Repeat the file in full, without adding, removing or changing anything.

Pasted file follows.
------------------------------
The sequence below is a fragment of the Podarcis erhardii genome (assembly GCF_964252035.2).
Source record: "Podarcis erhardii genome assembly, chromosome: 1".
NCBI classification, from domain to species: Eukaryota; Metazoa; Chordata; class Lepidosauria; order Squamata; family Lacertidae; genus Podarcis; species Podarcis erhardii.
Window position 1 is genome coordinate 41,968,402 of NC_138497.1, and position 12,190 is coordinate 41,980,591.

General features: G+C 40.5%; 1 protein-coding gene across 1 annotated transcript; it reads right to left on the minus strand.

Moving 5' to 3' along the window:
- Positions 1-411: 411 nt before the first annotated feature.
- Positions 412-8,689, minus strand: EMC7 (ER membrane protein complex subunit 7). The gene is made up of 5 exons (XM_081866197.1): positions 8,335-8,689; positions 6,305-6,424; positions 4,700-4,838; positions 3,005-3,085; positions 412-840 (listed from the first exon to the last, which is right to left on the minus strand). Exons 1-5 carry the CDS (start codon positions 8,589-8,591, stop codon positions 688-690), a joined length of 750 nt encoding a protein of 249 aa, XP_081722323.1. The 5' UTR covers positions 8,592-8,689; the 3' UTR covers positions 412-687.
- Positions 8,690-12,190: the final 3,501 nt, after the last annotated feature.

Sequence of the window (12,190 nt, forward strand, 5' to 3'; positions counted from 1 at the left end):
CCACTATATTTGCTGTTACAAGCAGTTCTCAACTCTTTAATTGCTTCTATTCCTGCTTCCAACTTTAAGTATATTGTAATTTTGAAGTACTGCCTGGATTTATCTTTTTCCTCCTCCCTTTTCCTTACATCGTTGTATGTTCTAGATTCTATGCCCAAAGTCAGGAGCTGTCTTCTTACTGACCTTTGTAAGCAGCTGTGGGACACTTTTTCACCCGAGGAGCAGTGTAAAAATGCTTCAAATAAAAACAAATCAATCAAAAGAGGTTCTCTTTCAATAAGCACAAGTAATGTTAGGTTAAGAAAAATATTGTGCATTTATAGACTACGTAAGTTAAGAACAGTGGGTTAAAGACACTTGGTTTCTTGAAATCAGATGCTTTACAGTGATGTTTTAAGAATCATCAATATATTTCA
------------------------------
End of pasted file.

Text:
The sequence below is a fragment of the Podarcis erhardii genome (assembly GCF_964252035.2).
Source record: "Podarcis erhardii genome assembly, chromosome: 1".
NCBI classification, from domain to species: Eukaryota; Metazoa; Chordata; class Lepidosauria; order Squamata; family Lacertidae; genus Podarcis; species Podarcis erhardii.
Window position 1 is genome coordinate 41,968,402 of NC_138497.1, and position 12,190 is coordinate 41,980,591.

General features: G+C 40.5%; 1 protein-coding gene across 1 annotated transcript; it reads right to left on the minus strand.

Moving 5' to 3' along the window:
- Positions 1-411: 411 nt before the first annotated feature.
- Positions 412-8,689, minus strand: EMC7 (ER membrane protein complex subunit 7). The gene is made up of 5 exons (XM_081866197.1): positions 8,335-8,689; positions 6,305-6,424; positions 4,700-4,838; positions 3,005-3,085; positions 412-840 (listed from the first exon to the last, which is right to left on the minus strand). Exons 1-5 carry the CDS (start codon positions 8,589-8,591, stop codon positions 688-690), a joined length of 750 nt encoding a protein of 249 aa, XP_081722323.1. The 5' UTR covers positions 8,592-8,689; the 3' UTR covers positions 412-687.
- Positions 8,690-12,190: the final 3,501 nt, after the last annotated feature.

Sequence of the window (12,190 nt, forward strand, 5' to 3'; positions counted from 1 at the left end):
CCACTATATTTGCTGTTACAAGCAGTTCTCAACTCTTTAATTGCTTCTATTCCTGCTTCCAACTTTAAGTATATTGTAATTTTGAAGTACTGCCTGGATTTATCTTTTTCCTCCTCCCTTTTCCTTACATCGTTGTATGTTCTAGATTCTATGCCCAAAGTCAGGAGCTGTCTTCTTACTGACCTTTGTAAGCAGCTGTGGGACACTTTTTCACCCGAGGAGCAGTGTAAAAATGCTTCAAATAAAAACAAATCAATCAAAAGAGGTTCTCTTTCAATAAGCACAAGTAATGTTAGGTTAAGAAAAATATTGTGCATTTATAGACTACGTAAGTTAAGAACAGTGGGTTAAAGACACTTGGTTTCTTGAAATCAGATGCTTTACAGTGATGTTTTAAGAATCATCAATATATTTCA